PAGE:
For the first time in over 50 years, life expectancy in the US has fallen for the second year in a year as the opioid crisis continues to sweep the nation. According to research, the number of drug overdoses has seen an increase of 21%, with an estimated 63,600 dying in 2016. It is now the second consecutive year that life expectancy has fallen, and is now 78.6 years.
This is the first time the US has seen a decrease for two year in a row since 1963, when the country saw a flu epidemic and extremely high tobacco use. According to Robert Anderson, chief of the mortality statistics branch with the National Center for Health Statistics “We do occasionally see a one-year dip, even that doesn’t happen that often, but two years in a row is quite striking.”
“And the key driver of that is the increase in drug overdose mortality.Together, the drug overdose epidemic and a plateau in improved mortality rates from cardiovascular disease are affecting the entire national picture. We haven’t seen more than two years in a row in declining life expectancy since the Spanish flu – 100 years ago. We would be entering that sort of territory, which is extremely concerning.”
Since 1999, America has seen a rise in the volume of drug misuse and overdoses. With the accessibility of prescription painkillers, there’s been a rise in both legal and illegal opioid abuse which has caused the deaths of over half a million citizens as of 2015. Although there’s been suggestions of harm reductions measures, including treatment facilities and prescription heroine, health professionals have warned that more needs to be done to protect the public from the ongoing health risks of the crisis.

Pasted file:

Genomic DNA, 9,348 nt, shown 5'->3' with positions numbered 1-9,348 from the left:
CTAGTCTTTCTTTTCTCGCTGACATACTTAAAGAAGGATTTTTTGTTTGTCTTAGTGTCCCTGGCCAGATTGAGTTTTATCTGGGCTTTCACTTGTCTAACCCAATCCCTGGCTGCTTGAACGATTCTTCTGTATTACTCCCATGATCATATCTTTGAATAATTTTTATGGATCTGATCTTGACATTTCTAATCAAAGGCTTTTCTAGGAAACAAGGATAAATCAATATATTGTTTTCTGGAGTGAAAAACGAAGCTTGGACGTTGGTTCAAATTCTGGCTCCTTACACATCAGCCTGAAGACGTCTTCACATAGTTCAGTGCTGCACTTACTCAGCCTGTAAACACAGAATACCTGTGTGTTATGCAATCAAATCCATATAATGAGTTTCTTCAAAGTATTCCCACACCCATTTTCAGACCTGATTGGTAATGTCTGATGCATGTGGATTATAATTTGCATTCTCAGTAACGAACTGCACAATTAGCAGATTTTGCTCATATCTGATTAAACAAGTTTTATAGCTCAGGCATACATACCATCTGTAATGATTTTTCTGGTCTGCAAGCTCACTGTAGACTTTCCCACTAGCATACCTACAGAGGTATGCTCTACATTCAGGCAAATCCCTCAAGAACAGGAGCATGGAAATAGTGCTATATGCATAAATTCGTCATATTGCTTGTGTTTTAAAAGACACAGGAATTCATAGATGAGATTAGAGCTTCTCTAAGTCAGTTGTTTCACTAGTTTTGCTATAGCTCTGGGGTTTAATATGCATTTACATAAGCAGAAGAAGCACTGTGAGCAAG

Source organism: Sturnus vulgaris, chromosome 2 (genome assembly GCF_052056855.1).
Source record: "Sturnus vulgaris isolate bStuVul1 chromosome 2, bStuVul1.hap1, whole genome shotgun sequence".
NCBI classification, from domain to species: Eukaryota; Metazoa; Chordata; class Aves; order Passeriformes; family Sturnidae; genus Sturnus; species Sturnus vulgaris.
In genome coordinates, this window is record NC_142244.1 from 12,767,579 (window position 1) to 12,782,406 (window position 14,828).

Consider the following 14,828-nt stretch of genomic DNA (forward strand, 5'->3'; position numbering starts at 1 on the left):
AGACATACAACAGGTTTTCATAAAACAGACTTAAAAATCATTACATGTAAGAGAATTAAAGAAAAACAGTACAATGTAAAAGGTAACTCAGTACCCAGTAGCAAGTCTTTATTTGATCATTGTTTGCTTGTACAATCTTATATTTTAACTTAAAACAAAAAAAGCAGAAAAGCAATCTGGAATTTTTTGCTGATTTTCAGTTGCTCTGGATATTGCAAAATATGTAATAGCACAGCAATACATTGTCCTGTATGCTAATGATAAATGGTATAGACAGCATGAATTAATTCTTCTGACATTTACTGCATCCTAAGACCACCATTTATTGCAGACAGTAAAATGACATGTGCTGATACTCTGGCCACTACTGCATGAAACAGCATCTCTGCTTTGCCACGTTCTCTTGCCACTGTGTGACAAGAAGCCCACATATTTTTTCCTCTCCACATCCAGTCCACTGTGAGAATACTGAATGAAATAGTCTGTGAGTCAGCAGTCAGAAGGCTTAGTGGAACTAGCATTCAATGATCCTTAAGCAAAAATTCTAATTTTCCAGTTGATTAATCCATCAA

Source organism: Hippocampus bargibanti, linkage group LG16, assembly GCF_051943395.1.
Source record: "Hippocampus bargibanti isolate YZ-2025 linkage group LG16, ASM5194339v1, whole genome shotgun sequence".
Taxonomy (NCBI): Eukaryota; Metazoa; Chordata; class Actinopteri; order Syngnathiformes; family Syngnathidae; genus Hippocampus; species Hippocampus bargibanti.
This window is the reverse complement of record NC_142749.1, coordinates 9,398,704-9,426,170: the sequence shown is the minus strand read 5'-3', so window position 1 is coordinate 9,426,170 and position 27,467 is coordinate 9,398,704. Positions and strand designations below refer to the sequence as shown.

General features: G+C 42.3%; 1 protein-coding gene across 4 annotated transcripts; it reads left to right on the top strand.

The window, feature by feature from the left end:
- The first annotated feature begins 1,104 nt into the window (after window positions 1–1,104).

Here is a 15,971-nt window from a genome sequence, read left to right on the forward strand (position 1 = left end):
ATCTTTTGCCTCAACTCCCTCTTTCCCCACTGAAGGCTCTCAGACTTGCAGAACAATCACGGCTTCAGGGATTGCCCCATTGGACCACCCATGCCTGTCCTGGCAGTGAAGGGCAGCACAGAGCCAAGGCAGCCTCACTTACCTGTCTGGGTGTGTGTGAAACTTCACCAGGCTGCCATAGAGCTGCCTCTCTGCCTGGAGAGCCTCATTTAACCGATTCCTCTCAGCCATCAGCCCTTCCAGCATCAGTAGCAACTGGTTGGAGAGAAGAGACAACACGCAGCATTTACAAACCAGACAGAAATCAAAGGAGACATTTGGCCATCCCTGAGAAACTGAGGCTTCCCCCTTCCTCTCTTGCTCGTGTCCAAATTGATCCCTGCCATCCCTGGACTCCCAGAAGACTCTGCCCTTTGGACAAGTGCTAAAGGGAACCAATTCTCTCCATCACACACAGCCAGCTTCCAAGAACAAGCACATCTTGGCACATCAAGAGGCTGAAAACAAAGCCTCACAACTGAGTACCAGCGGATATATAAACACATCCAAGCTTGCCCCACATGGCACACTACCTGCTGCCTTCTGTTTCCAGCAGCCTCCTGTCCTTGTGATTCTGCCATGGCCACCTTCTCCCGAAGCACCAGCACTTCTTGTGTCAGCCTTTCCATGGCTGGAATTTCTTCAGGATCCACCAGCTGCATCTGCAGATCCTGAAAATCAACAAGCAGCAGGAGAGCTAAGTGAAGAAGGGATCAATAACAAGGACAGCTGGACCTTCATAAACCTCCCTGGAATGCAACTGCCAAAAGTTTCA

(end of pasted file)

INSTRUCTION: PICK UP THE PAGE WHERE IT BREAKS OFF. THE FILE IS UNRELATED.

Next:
The new data showed a wide variation of fatalities across different ages, demographics and locations, for example those between 25 and 54 saw significantly higher risks of overdoses by far, at 35 per 100,000. West Virginia also saw death rates that were almost triple the national average at 25 per 100,000. The data also shows that one of the biggest threats in this crisis is the increased availability of synthetic opioids like fentanyl, which saw a doubling of death rates in the last 2 years, from 3.1 deaths to 6.2 per 100,000.
Anna Lembke, a behavioral sciences professor at Stanford University and an addiction expert commented “What we’re seeing now is the second wave of this epidemic. The first wave started with physicians overprescribing … The second wave has translated into widespread, increased use of illicit opioids, of heroin, of fentanyl, of heroin laced with fentanyl.” She added that “This is going to take a good 10 to 20 years to really turn around. We’ve got multiple generations of people that are already addicted, and it’s going to be a real struggle to help those people.”